Crypto market data reporting needs global standards to enable proper risk assessment, the FSB declared.
The Financial Stability Board (FSB), a global financial authority funded by the Bank for International Settlements, has released a new report on the financial stability risks associated with cryptocurrencies.
Published on Wednesday, the 30-page study details a number of financial risks related to various types of cryptocurrencies as well as the industry sectors, including private digital assets like Bitcoin (BTC), stablecoins like Tether (USDT) and decentralized finance (DeFi).
The report refers to some common-cited risks like a potential failure of certain stablecoins, which poses a significant threat to the stability of the entire crypto ecosystem due to the dominant trading volumes of stablecoins. The FSB also signaled risks related to the rapid DeFi adoption and the associated absence of clearly identifiable intermediaries, potential increasing bank sector involvement and others.
The FSB also pointed to risks arising from data gaps in the crypto industry, alerting the “lack of transparent, consistent and trusted data on crypto-asset markets and their linkages with the core financial system.”
“These data gaps make it difficult to assess the full scope of crypto assets’ use in the financial system,” the FSB wrote, adding that such gaps significantly impede the ability to identify and quantify risks arising from the crypto industry.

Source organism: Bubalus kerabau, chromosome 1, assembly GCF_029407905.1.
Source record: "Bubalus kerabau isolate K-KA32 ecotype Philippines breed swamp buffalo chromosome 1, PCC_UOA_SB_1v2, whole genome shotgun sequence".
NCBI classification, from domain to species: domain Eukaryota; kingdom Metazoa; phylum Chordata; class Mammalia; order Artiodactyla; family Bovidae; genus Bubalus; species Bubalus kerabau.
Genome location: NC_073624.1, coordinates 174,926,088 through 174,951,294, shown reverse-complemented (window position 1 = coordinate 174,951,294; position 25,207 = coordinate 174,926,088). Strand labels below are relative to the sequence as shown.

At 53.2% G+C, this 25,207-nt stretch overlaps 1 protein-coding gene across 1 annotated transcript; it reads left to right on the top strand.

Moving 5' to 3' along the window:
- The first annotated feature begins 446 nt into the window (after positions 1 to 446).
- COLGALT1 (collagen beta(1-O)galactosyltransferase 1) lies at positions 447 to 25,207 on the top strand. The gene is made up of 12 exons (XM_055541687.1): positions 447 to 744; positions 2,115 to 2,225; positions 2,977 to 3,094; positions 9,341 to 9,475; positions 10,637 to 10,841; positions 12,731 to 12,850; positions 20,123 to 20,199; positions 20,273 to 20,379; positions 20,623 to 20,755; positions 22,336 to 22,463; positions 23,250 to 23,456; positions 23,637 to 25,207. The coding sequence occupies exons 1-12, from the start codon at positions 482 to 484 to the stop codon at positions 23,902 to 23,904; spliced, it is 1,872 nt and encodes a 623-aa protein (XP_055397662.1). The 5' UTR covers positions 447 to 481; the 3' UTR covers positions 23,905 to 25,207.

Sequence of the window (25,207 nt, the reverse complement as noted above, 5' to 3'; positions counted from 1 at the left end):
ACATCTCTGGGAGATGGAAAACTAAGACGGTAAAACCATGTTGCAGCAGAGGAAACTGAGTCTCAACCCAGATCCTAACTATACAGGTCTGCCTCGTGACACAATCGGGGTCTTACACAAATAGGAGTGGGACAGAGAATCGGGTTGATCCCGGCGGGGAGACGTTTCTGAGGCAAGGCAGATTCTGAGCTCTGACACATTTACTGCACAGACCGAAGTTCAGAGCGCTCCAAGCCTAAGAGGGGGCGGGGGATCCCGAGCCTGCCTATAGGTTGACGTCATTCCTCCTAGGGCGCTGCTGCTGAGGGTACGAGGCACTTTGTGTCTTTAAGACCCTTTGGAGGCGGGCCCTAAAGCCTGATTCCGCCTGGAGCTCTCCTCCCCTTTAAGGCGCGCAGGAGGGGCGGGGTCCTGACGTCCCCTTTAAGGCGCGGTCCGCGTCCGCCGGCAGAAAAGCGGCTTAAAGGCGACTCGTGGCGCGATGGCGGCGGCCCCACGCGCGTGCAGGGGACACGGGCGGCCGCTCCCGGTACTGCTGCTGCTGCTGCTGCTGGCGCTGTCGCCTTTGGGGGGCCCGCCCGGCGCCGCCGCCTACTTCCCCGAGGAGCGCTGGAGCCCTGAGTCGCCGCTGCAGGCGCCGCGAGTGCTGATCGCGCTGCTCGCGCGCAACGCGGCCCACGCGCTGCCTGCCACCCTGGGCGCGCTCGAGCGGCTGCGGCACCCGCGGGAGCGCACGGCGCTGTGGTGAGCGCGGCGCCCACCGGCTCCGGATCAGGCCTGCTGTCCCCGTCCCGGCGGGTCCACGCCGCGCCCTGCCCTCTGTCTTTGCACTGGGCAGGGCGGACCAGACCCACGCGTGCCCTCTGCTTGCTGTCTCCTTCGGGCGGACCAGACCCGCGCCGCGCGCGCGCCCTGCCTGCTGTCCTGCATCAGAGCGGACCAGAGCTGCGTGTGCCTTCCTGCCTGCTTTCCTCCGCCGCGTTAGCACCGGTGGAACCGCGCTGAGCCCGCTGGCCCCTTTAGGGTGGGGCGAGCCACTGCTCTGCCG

“Data available on public blockchains is pseudonymous by design,” as it is “difficult to determine the identity of the users engaging in crypto-asset activity,” the authority wrote.
The FSB listed a wide number of data gaps, including the share of households invested in crypto assets, volumes of crypto fraud, bank sector exposure, owners, the number and value of transactions in the payments industry and others. “Survey-based metrics are not customizable and updated infrequently or irregularly,” the organization noted.
The FSB referred to DeFi-related data gaps, such as the unknown share of retail versus institutional participation, the number of decentralized applications on a blockchain, metrics to measure leverage and others.
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“The borderless nature of crypto-assets makes it difficult to have a complete picture of these markets. As a result, there can be large differences in crypto asset figures reported by various data sources,” a spokesperson for the FSB told Cointelegraph. According to the authority, crypto market data gaps are mainly due to “lack of standardized reporting requirements and regulation or compliance with the regulation.”